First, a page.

Guest Blog: Declan Harmon on Fianna Fail Vs. Sinn Fein.

I know of at least three Fianna Fáil candidates who are warning voters on the doorsteps of the danger of Sinn Féin being the largest opposition party after the election. It would be easy to dismiss this as desperate spin from desperate candidates, but the facts suggest otherwise.

There are five factors which were crucial to Fianna Fáil’s success in the 1997, 2002 and 2007 elections:

1)   A popular leader

2)   A reputation for economic competence

3)   Tight candidate selection strategy

4)   Good vote management

5)   An ability to attract transfers

Other than the leadership, which has been resolved in the last three weeks, the other ingredients in the winning recipe are not present for Fianna Fáil on this occasion.

The decline in the party’s reputation for economic competence is obvious and does not require analysis.

Fianna Fáil is running too many candidates. Don’t take my word for it – it has been stated by Sean Donnelly, who previously advised Fianna Fáil on polling and candidate strategy. As a result, a diminished share of the vote may end up being split between two candidates, with the result that both end up losing out.

Vote management has gone out the window, as every candidate seeks to maximise his or her own personal vote.

Fianna Fáil was never a party that attracted transfers in large numbers from other parties or candidates. Voters tended to be either for or against Fianna Fáil. The lack of transfers is part of the reason why Charles Haughey never achieved an overall majority, despite achieving over 45% of the vote in each election in which he led the party.

Bertie Ahern realised and recognised that, at a time when the Fianna Fáil core vote was declining, he could use his own personal popularity to draw transfers from across the political spectrum. This contributed to Fianna Fáil’s ‘seat bounce’, where the party gained a higher proportion of seats than its share of the vote.

Fianna Fáil is transfer toxic in this election and this could mean that the party suffers a reverse seat bounce, where its share of the seats declines disproportionately to its share of the vote. This is what happened to Fine Gael in its meltdown election in 2002, where it’s share of seats fell from 32.5% in 1997 to 18.6% in 2002, while it’s share of the vote only fell from 27.9% to 22.5%.

It is this factor that perhaps could prove most damaging to Fianna Fáil in this election. It is also the factor that could benefit Sinn Féin most.

When one looks at some of the top target seats for Sinn Féin in this election, the gains Sinn Féin are seeking are all at the expense of Fianna Fáil:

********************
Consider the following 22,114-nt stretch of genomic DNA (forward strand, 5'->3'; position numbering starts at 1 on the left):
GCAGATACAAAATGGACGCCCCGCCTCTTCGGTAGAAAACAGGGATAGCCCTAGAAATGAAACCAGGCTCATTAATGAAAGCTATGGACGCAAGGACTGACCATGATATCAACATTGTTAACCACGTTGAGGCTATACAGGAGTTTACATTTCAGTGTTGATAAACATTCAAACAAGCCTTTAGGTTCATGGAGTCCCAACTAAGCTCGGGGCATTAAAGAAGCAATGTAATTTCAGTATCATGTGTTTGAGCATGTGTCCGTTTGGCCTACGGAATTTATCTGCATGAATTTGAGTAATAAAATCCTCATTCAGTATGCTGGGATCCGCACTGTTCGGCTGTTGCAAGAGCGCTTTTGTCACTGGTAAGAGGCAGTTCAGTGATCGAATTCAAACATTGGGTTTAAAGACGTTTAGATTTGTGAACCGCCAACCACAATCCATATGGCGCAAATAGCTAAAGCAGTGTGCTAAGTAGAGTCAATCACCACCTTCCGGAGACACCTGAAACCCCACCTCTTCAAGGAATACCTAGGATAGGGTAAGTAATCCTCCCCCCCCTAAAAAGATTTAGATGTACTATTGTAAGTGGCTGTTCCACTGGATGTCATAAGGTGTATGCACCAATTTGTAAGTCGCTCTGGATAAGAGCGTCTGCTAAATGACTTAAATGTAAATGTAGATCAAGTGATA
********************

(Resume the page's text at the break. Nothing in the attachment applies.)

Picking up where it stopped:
Mary Lou McDonald – Dublin Central – seeking to unseat Fianna Fáil’s Cyprian Brady

Dessie Ellis – Dublin North West – seat currently held by Fianna Fáil’s Pat Carey (Fianna Fáil is guaranteed to lose at least one seat in this constituency, as it is only running one candidate following the retirement of Noel Ahern)

Larry O’Toole – Dublin North East – seat held by the retiring Michael Woods in the outgoing Dáil

Sean Crowe – Dublin South West – seeking to take one of the two seats Fianna Fáil currently holds

Peadar Tóibín – Meath West – Fianna Fáil held two seats here in 2007, but is vulnerable following the retirement of Noel Dempsey

Brian Stanley – Laois / Offaly – it is virtually certain that Fianna Fáil will lose one seat here, following the retirement of Brian Cowen, the only question is which party will gain at Fianna Fáil’s expense

Maurice Quinlivan – Limerick City – Fianna Fáil’s Peter Power is extremely vulnerable to the challenge from Quinlivan, who was famously defamed by Fianna Fáil’s other sitting TD in the constituency, Willie O’Dea

Pádraig Mac Lochlainn – Donegal North East – Fianna Fáil is guaranteed to be down one seat here from its 2007 total as it is only running one candidate

David Cullinane – Waterford – Fianna Fáil held two seats in Waterford in 2007 but is only running one candidate this time and Sinn Féin have a strong chance of picking up the extra seat.

Sinn Féin also have an outside chance of taking a second seat in Cavan / Monaghan, with Caoimhghín Ó Caoláin bringing in a running mate.

When one combines Fianna Fáil’s unpopularity, it’s lack of ability to attract transfers, the potential for it to lose a disproportionate number of seats and the fact that Sinn Féin is likely to win many seats currently held by Fianna Fáil, it becomes clear that it is far from impossible that Sinn Féin could overtake Fianna Fáil to become the largest opposition party.

Declan Harmon is a final year student of Business and Political Science in Trinity College. He is something of a political masochist, hence he is actively canvassing for Fianna Fáil in this election. He sits on the Ógra Fianna Fáil National Youth Committee and is chair of the party’s Cumann in Trinity.

One thought on “Guest Blog: Declan Harmon on Fianna Fail Vs. Sinn Fein.

  1. There are 71 outgoing FF TDs. There are 5 outgoing SF TDs. For a gap of 66 Dail seats between the two parties there would need to be a lot more change over than the 10 constituencies listed by the FF author of this piece.

    On FF’s worst day I don’t see it going lower than 24 TDs in GE11. On SF’s best day I don’t see it getting higher than 18 TDs in GE11. In all likelihood FF will lead to opposition after the general election. There is a remote chance of either Labour or FG leading the oppoition.

    I think the author is just trying to push his own FF line for his own party interests and I don’t think that his analysis could credibly see SF overtake FF.

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